Mainstream laptops are still very capable for most basic schoolwork and office needs though. But for professional or demanding applications, the raw power a desktop provides beats physical limitations of laptop hardware.


One benefit of desktops over laptops is lower noise. Laptops rely on small internal fans to suck air through tight spaces and cool components. This forced airflow means laptop fans constantly spin fast and loud when workload is heavy.

Desktop cases on the other hand have more room for large quiet fans or even liquid cooling systems in high-end builds. With less cramped interiors, desktops mostly hum along gently without irritating fan noise.

So if you prefer a peaceful workspace, a desktop‘s quiet operation can be a nice change from laptop whirring.


Never needing to charge is a key perk of desktops. Laptop battery technology has certainly improved from just a few hours to anywhere from 8 to 20 hours of operation nowadays. But eventually batteries do deplete and searching for an outlet can interrupt workflow.

With a desktop you simply boot up and power through your day or week without ever worrying about losing juice mid-task. For some, this freedom over having to monitor battery levels and charger availability can be quite refreshing.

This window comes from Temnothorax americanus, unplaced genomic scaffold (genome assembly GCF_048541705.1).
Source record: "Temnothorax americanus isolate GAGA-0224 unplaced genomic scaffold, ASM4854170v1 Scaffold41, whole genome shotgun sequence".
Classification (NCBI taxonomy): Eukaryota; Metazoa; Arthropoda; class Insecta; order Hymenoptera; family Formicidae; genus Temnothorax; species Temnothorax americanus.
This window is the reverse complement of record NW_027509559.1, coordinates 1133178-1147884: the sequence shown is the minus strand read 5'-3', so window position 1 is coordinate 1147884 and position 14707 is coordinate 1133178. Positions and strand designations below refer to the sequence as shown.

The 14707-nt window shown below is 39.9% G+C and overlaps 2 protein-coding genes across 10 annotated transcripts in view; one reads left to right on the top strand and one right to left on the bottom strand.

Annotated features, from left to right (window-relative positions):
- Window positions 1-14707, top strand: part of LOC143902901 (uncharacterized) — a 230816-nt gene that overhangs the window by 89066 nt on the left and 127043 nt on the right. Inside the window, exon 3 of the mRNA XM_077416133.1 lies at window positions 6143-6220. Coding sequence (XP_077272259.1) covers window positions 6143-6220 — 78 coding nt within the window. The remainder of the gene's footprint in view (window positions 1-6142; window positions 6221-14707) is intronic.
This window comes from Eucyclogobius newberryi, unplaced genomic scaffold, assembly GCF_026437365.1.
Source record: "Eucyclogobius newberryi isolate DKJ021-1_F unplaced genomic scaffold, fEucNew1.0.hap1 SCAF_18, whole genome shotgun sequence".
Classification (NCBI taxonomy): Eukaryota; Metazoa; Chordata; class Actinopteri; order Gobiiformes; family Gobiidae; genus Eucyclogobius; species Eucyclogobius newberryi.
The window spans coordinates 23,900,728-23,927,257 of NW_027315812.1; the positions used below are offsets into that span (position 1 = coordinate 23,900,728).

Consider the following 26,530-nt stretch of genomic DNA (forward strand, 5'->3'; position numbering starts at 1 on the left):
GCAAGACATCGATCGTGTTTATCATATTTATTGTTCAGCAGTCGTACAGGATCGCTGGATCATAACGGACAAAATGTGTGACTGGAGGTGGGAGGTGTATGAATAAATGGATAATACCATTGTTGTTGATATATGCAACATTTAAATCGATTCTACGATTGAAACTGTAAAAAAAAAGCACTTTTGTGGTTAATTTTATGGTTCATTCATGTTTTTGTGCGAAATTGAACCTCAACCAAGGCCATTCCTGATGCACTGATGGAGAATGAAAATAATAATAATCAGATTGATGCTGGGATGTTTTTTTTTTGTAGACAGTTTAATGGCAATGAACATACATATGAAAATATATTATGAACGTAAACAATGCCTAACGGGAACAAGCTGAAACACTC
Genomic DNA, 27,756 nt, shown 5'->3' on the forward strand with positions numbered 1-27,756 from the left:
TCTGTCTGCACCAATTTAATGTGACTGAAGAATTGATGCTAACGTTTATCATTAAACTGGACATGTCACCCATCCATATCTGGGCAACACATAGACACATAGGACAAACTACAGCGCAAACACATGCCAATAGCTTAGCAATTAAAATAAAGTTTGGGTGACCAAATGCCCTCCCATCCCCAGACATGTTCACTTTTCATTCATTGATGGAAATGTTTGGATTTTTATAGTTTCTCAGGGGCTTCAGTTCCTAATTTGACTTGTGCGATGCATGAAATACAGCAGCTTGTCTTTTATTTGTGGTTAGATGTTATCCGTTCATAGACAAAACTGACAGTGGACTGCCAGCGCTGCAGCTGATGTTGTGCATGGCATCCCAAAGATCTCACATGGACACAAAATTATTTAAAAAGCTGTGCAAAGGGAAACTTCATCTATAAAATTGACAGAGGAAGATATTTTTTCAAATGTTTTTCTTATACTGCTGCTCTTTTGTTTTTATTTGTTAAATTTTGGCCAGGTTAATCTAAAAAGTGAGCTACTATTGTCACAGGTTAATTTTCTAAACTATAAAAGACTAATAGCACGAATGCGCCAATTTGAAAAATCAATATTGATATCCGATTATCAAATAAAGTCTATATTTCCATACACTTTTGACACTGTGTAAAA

Laptops do come with higher risk of data or identity theft given their on-the-go nature. Whether it‘s spyware infected public WiFis or threat of device theft itself, portable computing opens up more security attack vectors. Though modern hardware encryption and software protections have helped.

Desktop users have less threats to guard against as systems mostly stay secured at home behind firewalls. No random strangers can easily access desktop hardware or inserted USB drives to spread malware. So desktops minimize many endpoint risks that laptop mobility enables.


Desktops open up more wired connectivity options is a plus. Faster LAN ethernet, bandwidth-heavy peripherals like gaming monitors or VR headsets, specialized music gear etc all interoperate well with desktops. Separate soundcards, USB hubs to add ports, or linking multiple monitors is straight-forward too.

Laptops do let you work wirelessly anywhere which also suits modern workflow. But when it comes to raw speed or juggling lots of accessories, desktops provide flexibility in wired connectivity that mobile form factors simply lack.

Desktop vs. Laptop: 5 Must-Know Facts

Here are some key differentiators between desktops and laptops at a glance:

  • Laptop upgrades are very limited, usually just to RAM and storage while desktops have far more component upgrade options
  • Desktops require no battery power so never need charging and won‘t suddenly run out of juice
  • Laptops have built-in webcams and mics while desktops require you to add third-party ones